Lost History

Villa Surf

Article by Allison Morgan: Update: Since this article was written the Villa Surf has been completely demolished.  Nothing remains in its memory. If you visit Sunset Cliffs Natural Park in Point Loma, you’ll notice four foundations for a series of small houses near the cliffs that no longer exist, but should never be forgotten. Native San Diegan Daniel Paul Dixon […]

De Anza Cove

About De Anza Cove De Anza Cove has sadly been demolished. The residents put up a grand fight, but the very slow death has come to an end. I read that it was be an expansion of Campland, which neighbored it.  Mayor Todd Gloria was there to watch the finally phase of demolition “praising the progress and said he looked […]

Buena Vista Cemetery

  About the Buena Vista Cemetery   This sadly isn’t the first time we’ve written about a cemetery being bulldozed over by the city.  Pioneer Park in Mission Hills, for instance, still has the bodies buried on the property, although the tombstones have long been removed.  What was once known as Calvary Cemetery is now a park for the community. […]

OB’s Wonderland Park

Lost History of Wonderland Park: Although Belmont Park has been open for almost a century at this point, it isn’t San Diego’s first amusement park. Nope, San Diego’s first amusement park was actually located in Ocean Beach and was named Wonderland Park. The 9.5 acre park opened its doors to the public in 1913 and sat between Voltaire & Abbott […]

Lucy the White Deer

Backstory of Lucy the White Deer The story of Lucy the White Deer and her eventual fate was thankfully before my time.  If I had known about her when I was alive I would have been devastated after learning how she died. It is still painful to hear regardless. We only lived a few exits down from Presidio Park when […]

Spalding Park

About Spalding Park Since our original posting of the Rum Runners Cave there have been a number of comments seeking to prove it was a Prohibition-era booze smuggling center and others refuting that claim.  While it may never be known exactly what went on here during those years, the truth appears to be that what remains here are remnants of an amazing […]

Thrasher House

About the Thrasher House It breaks my heart having to automatically add this spot to my Lost History section, but unfortunately by the time I visited this spot, the Thrasher House was on its way to demolition. This isn’t the only special back-yard spectacle I have visited in the past. This reminds of the Mud Huts in Alpine and the […]

Charles Hatfield: The Rainmaker

Lost History It sounds like something straight out of a movie and in a sense it is: a man who could make it rain by mixing and burning various chemicals into the air.  His recipe was top-secret, only known by him and he took it to the grave.  This man was named Charles Hatfield and his story of being a […]

Crash of PSA Flight 182

Article by David Johnson The mid-air collision of a small private plane and a Pacific Southwest Airlines (PSA) jetliner in the skies above North Park September morning in 1978 shattered San Diego like no single incident has before or since. Wars, terrorist attacks and political assassinations have had a far greater impact on the country as a whole, but this […]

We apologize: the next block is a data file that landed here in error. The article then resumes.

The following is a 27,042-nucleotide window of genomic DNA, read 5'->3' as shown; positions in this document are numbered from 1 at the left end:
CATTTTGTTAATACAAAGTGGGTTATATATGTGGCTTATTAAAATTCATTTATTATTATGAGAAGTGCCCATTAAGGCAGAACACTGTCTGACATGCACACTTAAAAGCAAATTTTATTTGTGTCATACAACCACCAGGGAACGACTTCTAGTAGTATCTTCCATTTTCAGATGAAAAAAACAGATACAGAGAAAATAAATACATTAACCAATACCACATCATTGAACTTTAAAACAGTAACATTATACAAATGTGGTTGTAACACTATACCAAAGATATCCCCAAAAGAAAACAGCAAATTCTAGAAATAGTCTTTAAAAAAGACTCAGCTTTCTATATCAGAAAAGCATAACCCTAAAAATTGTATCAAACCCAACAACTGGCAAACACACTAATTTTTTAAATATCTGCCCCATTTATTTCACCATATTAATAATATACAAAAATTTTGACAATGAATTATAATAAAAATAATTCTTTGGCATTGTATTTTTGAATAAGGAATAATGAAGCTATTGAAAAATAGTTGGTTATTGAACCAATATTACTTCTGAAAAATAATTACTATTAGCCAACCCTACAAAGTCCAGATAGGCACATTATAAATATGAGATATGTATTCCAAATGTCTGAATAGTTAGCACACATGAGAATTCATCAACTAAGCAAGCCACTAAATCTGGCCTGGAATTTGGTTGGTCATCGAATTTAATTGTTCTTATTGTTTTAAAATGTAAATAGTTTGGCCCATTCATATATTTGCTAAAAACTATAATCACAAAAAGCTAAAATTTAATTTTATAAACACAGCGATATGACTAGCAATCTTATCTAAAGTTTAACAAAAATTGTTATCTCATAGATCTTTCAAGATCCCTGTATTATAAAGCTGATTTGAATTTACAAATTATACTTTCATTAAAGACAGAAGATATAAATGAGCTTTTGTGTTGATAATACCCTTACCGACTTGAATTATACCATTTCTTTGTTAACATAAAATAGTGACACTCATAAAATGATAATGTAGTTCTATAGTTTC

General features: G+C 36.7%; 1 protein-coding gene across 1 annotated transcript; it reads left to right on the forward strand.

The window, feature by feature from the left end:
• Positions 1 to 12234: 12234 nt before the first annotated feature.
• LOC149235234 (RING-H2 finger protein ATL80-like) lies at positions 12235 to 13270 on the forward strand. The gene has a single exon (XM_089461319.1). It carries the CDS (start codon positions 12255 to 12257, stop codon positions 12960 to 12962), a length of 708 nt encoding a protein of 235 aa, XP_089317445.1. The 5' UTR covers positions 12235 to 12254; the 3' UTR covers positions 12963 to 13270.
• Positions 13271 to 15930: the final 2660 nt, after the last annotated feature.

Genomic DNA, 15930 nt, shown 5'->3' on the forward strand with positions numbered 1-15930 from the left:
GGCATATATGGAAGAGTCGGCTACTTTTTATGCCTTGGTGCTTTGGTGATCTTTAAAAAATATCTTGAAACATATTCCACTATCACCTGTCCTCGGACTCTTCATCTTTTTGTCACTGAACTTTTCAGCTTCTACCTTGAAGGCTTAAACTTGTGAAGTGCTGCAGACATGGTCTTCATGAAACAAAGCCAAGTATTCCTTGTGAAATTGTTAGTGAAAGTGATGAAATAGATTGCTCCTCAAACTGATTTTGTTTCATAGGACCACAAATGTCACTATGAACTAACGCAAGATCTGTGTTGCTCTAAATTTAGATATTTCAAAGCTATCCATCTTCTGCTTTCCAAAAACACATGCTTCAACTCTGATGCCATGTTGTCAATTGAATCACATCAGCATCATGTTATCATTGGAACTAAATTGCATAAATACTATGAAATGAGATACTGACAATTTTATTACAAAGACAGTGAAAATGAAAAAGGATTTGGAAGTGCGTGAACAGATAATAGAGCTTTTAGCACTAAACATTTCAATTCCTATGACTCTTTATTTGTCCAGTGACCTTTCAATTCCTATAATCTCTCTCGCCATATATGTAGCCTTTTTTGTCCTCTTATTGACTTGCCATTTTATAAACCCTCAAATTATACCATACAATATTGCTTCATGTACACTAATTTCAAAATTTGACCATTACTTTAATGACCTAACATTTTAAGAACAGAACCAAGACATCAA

Farewell Jack Murphy Stadium

Article by David Johnson: As this is being written in January of 2021, San Diego Stadium is being torn down in Mission Valley. In its infancy, it was a tangible symbol of San Diego’s evolution from a sleepy border town to an elite world-class city. But the fact that we could neither maintain it properly nor replace it with something […]

Heaven’s Gate Suicide Cult

This article is part of our Lost History section where we cover significant sites in San Diego in which all physical evidence has been erased.  There are a handful of rumored cults in San Diego, some with legends that date back many decades. I find this topic to be fascinating and have actually taken it upon myself to visit a few […]

Alpine Mud Huts

About the Alpine Mud Huts: Status: Destroyed I was fortunate enough to visit the mud huts back in 2015 before they were destroyed.  At the time, the owner Joseph “Isseppi” Diliberti, was battling the county over fire prevention citations which he couldn’t afford. Places like this are so far and few in between–especially in San Diego.  The mud huts were not just […]

Mission Cliffs Garden

In 1890, the city built a trolley railway going through University Heights. Once the railway was up and running, John D. Spreckles anticipated ways to encourage people to use it.  One of his incentives was to build a 5 acre botanical garden, free to all ticket-holding passengers.  The garden was built on the far west end of Adams ave & […]

The Grave of Kathy Fiscus

Article by David Johnson: It had all of the elements of an unspeakably wrenching tragedy. An adorable three year old girl fell into a dry, abandoned well in a Los Angeles suburb and despite the heroic efforts of an army of frantic volunteers, died in the well medium of television, and for three awful days it captivated much of the […]

Scripps Castle

Until the late 80’s, Scripps Ranch was considered nothing more than an out-of-the-way town. Before the suburban boom, Scripps Ranch was originally a 400 acre ranch owned by E.W. Scripps whom later expanded it to 1,200 acres. Edward Scripps was was an American newspaper publisher and founder of The E. W. Scripps Company. In 1898, Scripps finished building a home […]


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